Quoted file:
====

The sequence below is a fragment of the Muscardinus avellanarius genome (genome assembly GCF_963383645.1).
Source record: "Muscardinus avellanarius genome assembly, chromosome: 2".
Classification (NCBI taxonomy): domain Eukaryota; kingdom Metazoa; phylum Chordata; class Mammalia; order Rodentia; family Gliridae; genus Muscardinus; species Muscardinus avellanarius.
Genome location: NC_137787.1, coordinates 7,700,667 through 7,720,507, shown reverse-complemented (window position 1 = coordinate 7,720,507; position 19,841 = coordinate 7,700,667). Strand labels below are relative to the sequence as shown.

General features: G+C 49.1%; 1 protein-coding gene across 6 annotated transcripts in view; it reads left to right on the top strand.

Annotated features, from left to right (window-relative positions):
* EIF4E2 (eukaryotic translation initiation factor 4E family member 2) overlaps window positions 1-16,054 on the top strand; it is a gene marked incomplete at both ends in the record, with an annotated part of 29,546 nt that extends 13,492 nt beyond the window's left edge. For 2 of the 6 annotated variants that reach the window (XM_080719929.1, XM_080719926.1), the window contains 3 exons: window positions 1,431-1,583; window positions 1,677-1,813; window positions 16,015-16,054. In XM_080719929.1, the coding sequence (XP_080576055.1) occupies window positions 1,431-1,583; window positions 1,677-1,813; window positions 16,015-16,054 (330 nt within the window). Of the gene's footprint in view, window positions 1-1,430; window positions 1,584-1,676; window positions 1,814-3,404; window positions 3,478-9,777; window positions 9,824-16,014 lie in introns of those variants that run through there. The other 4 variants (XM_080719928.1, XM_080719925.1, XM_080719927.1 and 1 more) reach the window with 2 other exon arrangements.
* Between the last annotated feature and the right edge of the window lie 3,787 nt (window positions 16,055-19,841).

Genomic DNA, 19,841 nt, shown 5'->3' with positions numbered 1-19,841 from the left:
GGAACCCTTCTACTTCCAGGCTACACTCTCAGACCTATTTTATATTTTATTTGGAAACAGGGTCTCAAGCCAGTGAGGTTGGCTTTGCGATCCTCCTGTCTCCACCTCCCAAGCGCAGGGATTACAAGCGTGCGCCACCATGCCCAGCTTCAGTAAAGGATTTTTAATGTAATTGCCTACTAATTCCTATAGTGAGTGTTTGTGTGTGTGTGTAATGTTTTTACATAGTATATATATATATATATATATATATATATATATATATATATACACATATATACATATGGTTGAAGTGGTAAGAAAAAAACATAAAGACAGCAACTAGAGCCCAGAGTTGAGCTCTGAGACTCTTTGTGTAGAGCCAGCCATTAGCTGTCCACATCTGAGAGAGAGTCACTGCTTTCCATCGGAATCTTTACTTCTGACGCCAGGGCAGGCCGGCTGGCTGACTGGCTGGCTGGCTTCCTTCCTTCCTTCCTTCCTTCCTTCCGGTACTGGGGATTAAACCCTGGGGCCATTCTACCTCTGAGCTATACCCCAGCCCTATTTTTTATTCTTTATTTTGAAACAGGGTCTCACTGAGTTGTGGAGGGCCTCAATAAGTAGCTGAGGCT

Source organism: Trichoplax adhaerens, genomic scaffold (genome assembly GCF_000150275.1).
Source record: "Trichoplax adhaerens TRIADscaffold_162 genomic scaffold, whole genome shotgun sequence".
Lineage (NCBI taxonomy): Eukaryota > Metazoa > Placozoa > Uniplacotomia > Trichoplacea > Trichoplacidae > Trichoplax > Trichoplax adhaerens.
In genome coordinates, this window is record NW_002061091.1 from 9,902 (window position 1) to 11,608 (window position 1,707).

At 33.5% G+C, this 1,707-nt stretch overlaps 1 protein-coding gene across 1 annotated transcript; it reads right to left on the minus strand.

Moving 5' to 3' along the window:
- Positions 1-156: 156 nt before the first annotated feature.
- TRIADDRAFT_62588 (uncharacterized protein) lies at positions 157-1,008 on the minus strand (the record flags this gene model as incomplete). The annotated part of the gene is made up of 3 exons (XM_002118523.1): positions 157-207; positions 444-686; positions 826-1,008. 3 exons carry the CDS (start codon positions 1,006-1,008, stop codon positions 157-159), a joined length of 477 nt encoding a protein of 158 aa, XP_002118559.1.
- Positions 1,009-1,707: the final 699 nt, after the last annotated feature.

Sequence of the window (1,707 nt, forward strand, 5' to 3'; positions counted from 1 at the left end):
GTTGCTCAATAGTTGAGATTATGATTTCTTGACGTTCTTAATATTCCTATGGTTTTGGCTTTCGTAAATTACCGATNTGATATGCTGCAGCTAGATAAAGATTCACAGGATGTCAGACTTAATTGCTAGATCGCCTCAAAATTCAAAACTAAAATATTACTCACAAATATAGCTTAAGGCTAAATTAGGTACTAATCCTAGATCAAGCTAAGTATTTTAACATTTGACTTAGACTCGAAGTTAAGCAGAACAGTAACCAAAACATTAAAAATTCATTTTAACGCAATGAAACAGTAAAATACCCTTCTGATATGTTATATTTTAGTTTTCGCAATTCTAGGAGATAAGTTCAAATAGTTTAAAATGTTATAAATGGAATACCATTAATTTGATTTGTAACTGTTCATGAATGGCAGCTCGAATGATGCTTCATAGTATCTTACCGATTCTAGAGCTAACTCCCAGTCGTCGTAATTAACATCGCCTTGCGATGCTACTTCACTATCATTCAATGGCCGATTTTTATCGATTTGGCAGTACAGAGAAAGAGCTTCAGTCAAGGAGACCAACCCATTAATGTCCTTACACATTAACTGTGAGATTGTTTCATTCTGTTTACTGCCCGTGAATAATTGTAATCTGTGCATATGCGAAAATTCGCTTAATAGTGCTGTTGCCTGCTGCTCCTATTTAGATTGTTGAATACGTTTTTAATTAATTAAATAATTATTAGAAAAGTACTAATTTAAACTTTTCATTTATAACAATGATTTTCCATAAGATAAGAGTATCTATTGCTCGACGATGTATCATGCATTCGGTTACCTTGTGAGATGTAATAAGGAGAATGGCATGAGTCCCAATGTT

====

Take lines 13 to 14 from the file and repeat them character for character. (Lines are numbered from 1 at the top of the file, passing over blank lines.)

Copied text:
Lineage (NCBI taxonomy): Eukaryota > Metazoa > Placozoa > Uniplacotomia > Trichoplacea > Trichoplacidae > Trichoplax > Trichoplax adhaerens.
In genome coordinates, this window is record NW_002061091.1 from 9,902 (window position 1) to 11,608 (window position 1,707).